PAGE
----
This excellent paper (free to download) by Jungian analyst Dr Judith Woodhead explores the mother complex and its effect on personal development and the ability to relate to others, especially in the context of marriage.
Using Jung’s description of complexes, Dr Woodhead explores the impact of trans-generational trauma on John Ruskin’s marriage to Effie Gray. Indeed, in the film Effie Gray the story starts in the house where Effie Gray and John Ruskin marry (see image above) – which is also the place where John Ruskin’s mother witnessed the suicide of John’s grandfather. Dr Woodhead describes the “dark shadow of dread, terror and hatred” that hung over the Ruskin household and its long-term impact on a young developing mind.
Ruskin’s mother (played by Julie Walters in the film) is unable to see her son as a living “feeling-full human being who had his own thoughts, perceptions, feelings, wishes and spontaneous impulses” - with terrible consequences for Ruskin.
Ruskin’s inability sufficiently to separate from his mother, leaving him caught up in a collusive conjoined state with both parents, leaves him paralysed. Indeed, Dr Woodhead notes how in the film Effie Gray, Ruskin looks quite dissociated on his wedding night when his new wife slips off her nightgown. Eventually, as we know, Effie Gray sues Ruskin for an annulment on the grounds of impotency and we become aware of the intense shame that all too often accompanies such difficult family dynamics.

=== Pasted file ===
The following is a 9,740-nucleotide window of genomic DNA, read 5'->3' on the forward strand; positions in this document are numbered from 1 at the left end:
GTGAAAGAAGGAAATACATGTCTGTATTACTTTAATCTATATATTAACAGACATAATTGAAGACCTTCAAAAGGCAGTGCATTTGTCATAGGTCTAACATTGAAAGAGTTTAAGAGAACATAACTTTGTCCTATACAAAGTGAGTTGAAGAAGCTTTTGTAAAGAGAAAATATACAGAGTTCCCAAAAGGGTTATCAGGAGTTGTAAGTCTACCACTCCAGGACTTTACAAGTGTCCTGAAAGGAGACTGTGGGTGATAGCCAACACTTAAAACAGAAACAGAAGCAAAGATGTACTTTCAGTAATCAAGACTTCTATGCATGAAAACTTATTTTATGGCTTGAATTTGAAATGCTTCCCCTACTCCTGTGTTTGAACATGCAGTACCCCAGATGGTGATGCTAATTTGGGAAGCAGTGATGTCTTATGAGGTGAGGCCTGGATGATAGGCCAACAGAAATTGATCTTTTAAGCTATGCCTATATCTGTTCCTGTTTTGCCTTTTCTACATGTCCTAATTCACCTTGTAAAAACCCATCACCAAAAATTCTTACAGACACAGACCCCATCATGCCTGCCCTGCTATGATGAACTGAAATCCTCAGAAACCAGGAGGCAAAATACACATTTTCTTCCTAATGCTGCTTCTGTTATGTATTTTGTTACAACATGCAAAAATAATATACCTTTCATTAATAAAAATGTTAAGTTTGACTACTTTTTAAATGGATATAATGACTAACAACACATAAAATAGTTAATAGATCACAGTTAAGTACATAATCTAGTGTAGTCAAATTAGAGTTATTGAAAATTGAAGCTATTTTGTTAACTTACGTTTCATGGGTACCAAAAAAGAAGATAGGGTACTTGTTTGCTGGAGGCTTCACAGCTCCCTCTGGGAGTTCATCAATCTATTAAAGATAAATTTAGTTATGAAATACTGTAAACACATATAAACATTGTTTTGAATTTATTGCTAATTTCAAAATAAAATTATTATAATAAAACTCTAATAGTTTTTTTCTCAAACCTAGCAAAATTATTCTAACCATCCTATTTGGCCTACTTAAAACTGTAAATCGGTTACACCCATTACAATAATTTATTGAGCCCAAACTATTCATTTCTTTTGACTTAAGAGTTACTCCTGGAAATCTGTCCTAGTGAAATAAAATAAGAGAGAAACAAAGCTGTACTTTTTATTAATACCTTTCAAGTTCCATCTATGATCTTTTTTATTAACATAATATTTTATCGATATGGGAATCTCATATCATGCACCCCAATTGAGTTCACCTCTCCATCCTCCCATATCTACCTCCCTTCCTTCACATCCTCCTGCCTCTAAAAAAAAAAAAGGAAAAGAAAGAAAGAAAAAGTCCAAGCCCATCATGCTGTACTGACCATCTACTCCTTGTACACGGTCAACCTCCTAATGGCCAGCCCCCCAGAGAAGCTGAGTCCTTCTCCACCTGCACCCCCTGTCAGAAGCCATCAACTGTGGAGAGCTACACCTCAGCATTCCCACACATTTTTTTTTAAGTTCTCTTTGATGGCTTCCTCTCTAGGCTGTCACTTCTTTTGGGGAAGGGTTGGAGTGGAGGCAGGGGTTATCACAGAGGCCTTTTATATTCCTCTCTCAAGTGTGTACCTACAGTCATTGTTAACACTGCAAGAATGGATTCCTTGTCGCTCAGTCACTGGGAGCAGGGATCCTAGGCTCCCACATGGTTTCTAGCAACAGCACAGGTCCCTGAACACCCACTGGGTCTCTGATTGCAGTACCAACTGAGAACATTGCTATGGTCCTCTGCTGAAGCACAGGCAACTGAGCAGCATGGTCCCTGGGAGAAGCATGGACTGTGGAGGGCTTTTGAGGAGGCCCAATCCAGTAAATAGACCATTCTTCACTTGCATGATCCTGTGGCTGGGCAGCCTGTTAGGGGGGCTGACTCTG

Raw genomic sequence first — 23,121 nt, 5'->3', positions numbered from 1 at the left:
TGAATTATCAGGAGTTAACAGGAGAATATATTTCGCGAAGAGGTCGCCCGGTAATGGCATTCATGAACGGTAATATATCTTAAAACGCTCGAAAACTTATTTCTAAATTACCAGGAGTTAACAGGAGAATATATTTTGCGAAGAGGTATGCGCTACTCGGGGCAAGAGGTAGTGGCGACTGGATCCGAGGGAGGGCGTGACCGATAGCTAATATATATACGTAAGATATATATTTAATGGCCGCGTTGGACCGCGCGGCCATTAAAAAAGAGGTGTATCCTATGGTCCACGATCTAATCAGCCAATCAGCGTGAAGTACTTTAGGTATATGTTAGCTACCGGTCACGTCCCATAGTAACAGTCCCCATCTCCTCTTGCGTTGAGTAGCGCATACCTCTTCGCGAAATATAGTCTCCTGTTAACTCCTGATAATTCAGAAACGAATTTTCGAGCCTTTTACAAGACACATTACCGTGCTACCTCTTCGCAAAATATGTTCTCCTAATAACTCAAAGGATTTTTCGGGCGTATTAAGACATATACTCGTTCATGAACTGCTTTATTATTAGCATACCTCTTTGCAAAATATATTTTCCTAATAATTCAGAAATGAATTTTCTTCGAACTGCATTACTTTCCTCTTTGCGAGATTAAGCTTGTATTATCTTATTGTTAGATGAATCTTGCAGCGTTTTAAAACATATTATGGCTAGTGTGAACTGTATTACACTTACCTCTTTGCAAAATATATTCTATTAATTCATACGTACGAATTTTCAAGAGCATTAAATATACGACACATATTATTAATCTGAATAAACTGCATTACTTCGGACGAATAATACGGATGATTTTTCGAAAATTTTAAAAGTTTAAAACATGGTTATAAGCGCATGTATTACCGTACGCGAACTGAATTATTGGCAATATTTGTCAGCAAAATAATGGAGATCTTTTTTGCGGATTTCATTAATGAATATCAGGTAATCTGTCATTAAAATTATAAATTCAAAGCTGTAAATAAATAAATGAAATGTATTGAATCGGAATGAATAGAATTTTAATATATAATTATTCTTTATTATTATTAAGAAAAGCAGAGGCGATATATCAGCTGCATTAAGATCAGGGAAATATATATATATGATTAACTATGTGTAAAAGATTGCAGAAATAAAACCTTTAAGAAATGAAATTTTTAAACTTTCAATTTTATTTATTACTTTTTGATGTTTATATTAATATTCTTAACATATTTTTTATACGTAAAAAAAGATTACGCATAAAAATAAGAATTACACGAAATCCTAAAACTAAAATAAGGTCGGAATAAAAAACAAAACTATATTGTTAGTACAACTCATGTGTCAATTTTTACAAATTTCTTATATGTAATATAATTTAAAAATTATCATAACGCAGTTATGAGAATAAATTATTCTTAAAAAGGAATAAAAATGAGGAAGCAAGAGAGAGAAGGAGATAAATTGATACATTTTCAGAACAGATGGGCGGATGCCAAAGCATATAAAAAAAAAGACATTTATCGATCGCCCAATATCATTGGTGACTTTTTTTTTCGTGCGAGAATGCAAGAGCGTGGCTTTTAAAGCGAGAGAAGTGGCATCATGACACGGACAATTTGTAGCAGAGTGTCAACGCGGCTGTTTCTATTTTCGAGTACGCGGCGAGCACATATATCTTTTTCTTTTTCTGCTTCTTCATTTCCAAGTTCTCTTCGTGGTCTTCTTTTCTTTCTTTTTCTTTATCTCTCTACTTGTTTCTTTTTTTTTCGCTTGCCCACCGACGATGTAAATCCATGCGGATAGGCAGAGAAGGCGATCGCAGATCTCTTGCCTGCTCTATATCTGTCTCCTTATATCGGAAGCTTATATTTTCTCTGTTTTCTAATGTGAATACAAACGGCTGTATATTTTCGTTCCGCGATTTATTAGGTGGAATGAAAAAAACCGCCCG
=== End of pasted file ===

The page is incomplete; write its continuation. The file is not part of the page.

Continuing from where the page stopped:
Dr Woodward notes how Ruskin’s mother complex endures, even after she has died and he has achieved considerable public acclaim. Aged 66, Ruskin sits in the Nursery Room of his childhood home, too overwhelmed by turbulent mental states to continue his Oxford Fine Arts Professorship. He reflects how he was whipped as a child if he cried or tumbled on the stairs, until eventually he achieved a serenity by tracing squares and comparing the colours on the carpet, by counting bricks in the opposite houses. This survival strategy was later celebrated in Ruskin’s extraordinary powers of observation. Just as he found comfort in hard objects as a child, so he continued in his marriage, admiring a beautiful stone carving in Venice, but unable to relate to the beautiful living wife beside him.
Dr Woodward describes how the attachment dynamics in Ruskin’s relationship with his mother lead to relational trauma that is “felt deeply not only in the mind, but also in the body.” The emotional and bodily damage were locked away, “the pressure of dissociated affect” eventually seeking expression in Ruskin’s writings in these later years.
Please click The Complexity of Love to download a copy of Dr Woodhead’s paper.